jonathan's blog

Ruthless: A Memoir

Ruthless: A Memoir
by Jerry Heller, with Gil Reavill [Simon and Schuster]

The Hollywood record mogul who founded Ruthless Records with NWA's Eazy E looks back on the fat and lean days of the label, including his many colorful encounters with up-and-coming musicians, industry players and thugs. Inspired by Jeff Chang's (much broader) history of hip-hop, Can't Stop Won't Stop, Heller's book is an engaging read for those interested in the business and social scenes behind the emergence of west coast gangsta rap in the late 80s and early 90s. -jl

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The Case Against Media Consolidation

The Case Against Media Consolidation: Evidence on Concentration, Localism, and Diversity
edited by Marc Cooper [Fordham University]

Who spoke at the Seattle FCC hearing?

[Click names below for transcribed testimony]

At the Nov. 30 Seattle FCC Media Ownership hearing, event co-chairs Frank Blethen (publisher, The Seattle Times) and Sharon Maeda (Spectra Communications/Reclaim the Media) opened the hearing and introduced Congressman Jay Inslee. His comments were followed by remarks from the two FCC Commissioners in attendance, Michael Copps and Jonathan Adelstein.

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Live, from the Seattle Public Library...

The Seattle FCC hearing is underway, with an over-capacity crowd in the auditorium of Seattle's downtown library. I'm motivated to post this live update just because I want to give props to two bloggers who are here covering the hearing live: Fernsehturm and Andrew from the the Northwest Progressive Institute. We're especially grateful to them due to some problems with our audio/video streams I've been getting email about--apparently an audio cable got kicked out of its connection for a few minutes!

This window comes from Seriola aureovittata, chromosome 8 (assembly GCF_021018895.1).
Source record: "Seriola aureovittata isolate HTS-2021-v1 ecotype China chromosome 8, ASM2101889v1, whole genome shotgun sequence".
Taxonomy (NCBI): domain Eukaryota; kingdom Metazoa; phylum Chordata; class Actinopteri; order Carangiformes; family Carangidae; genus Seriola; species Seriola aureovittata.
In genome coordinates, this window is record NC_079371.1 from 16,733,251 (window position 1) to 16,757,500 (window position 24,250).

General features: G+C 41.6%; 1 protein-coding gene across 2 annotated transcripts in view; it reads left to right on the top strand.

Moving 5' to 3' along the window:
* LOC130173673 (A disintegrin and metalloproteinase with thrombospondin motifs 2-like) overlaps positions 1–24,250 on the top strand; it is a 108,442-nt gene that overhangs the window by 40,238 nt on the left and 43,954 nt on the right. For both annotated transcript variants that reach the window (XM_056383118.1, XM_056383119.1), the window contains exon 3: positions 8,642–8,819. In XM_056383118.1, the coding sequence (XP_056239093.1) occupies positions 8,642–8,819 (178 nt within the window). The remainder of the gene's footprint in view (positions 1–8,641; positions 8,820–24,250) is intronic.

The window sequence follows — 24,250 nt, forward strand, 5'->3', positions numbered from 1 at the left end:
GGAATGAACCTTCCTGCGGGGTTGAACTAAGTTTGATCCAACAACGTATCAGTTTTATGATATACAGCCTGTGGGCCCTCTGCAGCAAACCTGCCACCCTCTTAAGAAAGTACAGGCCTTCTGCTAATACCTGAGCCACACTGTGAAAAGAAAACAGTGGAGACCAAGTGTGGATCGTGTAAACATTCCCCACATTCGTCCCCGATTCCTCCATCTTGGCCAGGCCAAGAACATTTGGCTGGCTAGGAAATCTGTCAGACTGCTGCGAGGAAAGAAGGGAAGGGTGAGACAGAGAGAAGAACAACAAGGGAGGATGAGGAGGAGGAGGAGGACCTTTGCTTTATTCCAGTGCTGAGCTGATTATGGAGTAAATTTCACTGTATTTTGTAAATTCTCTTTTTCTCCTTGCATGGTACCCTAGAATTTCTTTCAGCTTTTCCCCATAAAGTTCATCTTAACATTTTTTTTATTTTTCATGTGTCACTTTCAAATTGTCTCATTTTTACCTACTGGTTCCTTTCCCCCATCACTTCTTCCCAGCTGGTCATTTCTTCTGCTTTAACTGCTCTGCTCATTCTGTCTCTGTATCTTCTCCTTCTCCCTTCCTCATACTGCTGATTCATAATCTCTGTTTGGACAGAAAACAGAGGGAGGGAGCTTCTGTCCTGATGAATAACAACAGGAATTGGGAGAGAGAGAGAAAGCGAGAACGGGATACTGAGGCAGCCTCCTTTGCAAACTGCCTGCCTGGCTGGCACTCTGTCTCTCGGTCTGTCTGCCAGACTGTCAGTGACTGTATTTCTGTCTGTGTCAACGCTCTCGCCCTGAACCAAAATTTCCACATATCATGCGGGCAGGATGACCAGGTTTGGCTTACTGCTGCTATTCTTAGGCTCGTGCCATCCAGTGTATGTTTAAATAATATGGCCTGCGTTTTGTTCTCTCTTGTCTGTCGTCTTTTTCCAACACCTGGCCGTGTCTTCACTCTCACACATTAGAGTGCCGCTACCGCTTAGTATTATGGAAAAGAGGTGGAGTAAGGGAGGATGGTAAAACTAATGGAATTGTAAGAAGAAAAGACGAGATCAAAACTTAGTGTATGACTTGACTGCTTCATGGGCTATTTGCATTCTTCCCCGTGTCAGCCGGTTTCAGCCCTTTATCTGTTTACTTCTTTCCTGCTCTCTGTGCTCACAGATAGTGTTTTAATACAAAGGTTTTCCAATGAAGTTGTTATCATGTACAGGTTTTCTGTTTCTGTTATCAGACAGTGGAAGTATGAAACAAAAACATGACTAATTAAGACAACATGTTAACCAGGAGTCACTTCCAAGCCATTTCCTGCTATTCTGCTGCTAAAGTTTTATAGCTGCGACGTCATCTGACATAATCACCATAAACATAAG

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RTM statement at pre-hearing press conference

[RTM statement, Nov. 30 2006]

I'd like to offer my welcome and my thanks to Commissioners Adelstein and Copps for accepting Seattle's invitation to attend this forum--cosponsored by Reclaim the Media, The Seattle Times, KBCS Community Radio, the Minority Executive Directors Association and the UW Department of Communication--and largely organized by community volunteers. All cosponsors of tonight's event believe that the topic, the FCC's policies regulating consolidated ownership of media outlets, is an issue of overwhelming civic importance.

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Questions and answers on media ownership

Q: Why is "media ownership" an issue?

A: In past decades, the US government placed limits on the number of newspapers, radio and TV stations which a single company could own nationally, or within a particular market. These rules support democratic values by helping ensure the public has access to multiple voices and opinions in a diverse media culture. Since the Reagan administration, however, these rules have been under attack by corporate media owners who wish to expand without regulatory checks and balances. After the industry-supported Telecommunications Act of 1996 abolished limits on national radio ownership, hundreds of radio stations were gobbled up by increasingly large owners. Clear Channel ballooned from 40 stations to over 1200; local ownership became rare, and minority ownership nearly extinct. Concentrated ownership encourages owners to enact cost-saving measures such as shrinking or abolishing news departments, "voice-tracking" fake local DJs, reducing the number of independent voices on the air.